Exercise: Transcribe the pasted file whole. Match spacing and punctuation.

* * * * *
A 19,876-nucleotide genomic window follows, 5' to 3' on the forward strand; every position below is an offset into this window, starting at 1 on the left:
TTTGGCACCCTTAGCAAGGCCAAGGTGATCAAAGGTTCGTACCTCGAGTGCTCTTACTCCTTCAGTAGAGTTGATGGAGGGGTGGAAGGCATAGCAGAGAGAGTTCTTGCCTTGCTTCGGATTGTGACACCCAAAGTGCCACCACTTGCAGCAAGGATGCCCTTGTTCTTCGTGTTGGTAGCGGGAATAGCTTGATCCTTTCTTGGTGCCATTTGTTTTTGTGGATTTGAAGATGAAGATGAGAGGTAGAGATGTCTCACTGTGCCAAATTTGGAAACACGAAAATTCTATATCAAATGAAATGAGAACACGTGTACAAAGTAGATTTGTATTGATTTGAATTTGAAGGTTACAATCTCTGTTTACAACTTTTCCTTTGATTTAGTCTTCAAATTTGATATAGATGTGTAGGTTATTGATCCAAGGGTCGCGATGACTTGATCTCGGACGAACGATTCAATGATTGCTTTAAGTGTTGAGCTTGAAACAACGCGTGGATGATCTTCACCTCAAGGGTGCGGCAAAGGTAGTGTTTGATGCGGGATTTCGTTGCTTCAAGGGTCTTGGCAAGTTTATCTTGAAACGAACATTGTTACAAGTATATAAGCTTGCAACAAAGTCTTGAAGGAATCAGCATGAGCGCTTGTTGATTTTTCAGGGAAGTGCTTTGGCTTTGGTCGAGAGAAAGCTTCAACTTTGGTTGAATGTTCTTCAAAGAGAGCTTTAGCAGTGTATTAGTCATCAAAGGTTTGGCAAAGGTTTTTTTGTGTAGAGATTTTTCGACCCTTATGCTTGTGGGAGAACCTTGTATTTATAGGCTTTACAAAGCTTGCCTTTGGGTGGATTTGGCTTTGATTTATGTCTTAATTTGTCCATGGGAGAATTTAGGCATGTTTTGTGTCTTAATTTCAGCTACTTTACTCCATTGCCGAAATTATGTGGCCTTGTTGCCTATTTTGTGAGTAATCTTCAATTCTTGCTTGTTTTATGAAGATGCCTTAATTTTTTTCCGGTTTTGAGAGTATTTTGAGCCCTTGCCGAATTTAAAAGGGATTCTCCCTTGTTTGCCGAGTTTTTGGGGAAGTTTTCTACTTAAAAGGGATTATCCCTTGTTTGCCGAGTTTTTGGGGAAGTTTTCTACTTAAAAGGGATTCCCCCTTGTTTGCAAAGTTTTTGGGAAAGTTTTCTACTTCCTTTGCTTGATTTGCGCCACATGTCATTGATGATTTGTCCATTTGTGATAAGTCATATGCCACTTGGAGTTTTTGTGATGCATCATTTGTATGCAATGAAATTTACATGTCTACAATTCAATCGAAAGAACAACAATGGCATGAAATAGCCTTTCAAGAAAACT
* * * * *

A 19,876-nucleotide genomic window follows, 5' to 3' on the forward strand; every position below is an offset into this window, starting at 1 on the left:
TTTGGCACCCTTAGCAAGGCCAAGGTGATCAAAGGTTCGTACCTCGAGTGCTCTTACTCCTTCAGTAGAGTTGATGGAGGGGTGGAAGGCATAGCAGAGAGAGTTCTTGCCTTGCTTCGGATTGTGACACCCAAAGTGCCACCACTTGCAGCAAGGATGCCCTTGTTCTTCGTGTTGGTAGCGGGAATAGCTTGATCCTTTCTTGGTGCCATTTGTTTTTGTGGATTTGAAGATGAAGATGAGAGGTAGAGATGTCTCACTGTGCCAAATTTGGAAACACGAAAATTCTATATCAAATGAAATGAGAACACGTGTACAAAGTAGATTTGTATTGATTTGAATTTGAAGGTTACAATCTCTGTTTACAACTTTTCCTTTGATTTAGTCTTCAAATTTGATATAGATGTGTAGGTTATTGATCCAAGGGTCGCGATGACTTGATCTCGGACGAACGATTCAATGATTGCTTTAAGTGTTGAGCTTGAAACAACGCGTGGATGATCTTCACCTCAAGGGTGCGGCAAAGGTAGTGTTTGATGCGGGATTTCGTTGCTTCAAGGGTCTTGGCAAGTTTATCTTGAAACGAACATTGTTACAAGTATATAAGCTTGCAACAAAGTCTTGAAGGAATCAGCATGAGCGCTTGTTGATTTTTCAGGGAAGTGCTTTGGCTTTGGTCGAGAGAAAGCTTCAACTTTGGTTGAATGTTCTTCAAAGAGAGCTTTAGCAGTGTATTAGTCATCAAAGGTTTGGCAAAGGTTTTTTTGTGTAGAGATTTTTCGACCCTTATGCTTGTGGGAGAACCTTGTATTTATAGGCTTTACAAAGCTTGCCTTTGGGTGGATTTGGCTTTGATTTATGTCTTAATTTGTCCATGGGAGAATTTAGGCATGTTTTGTGTCTTAATTTCAGCTACTTTACTCCATTGCCGAAATTATGTGGCCTTGTTGCCTATTTTGTGAGTAATCTTCAATTCTTGCTTGTTTTATGAAGATGCCTTAATTTTTTTCCGGTTTTGAGAGTATTTTGAGCCCTTGCCGAATTTAAAAGGGATTCTCCCTTGTTTGCCGAGTTTTTGGGGAAGTTTTCTACTTAAAAGGGATTATCCCTTGTTTGCCGAGTTTTTGGGGAAGTTTTCTACTTAAAAGGGATTCCCCCTTGTTTGCAAAGTTTTTGGGAAAGTTTTCTACTTCCTTTGCTTGATTTGCGCCACATGTCATTGATGATTTGTCCATTTGTGATAAGTCATATGCCACTTGGAGTTTTTGTGATGCATCATTTGTATGCAATGAAATTTACATGTCTACAATTCAATCGAAAGAACAACAATGGCATGAAATAGCCTTTCAAGAAAACT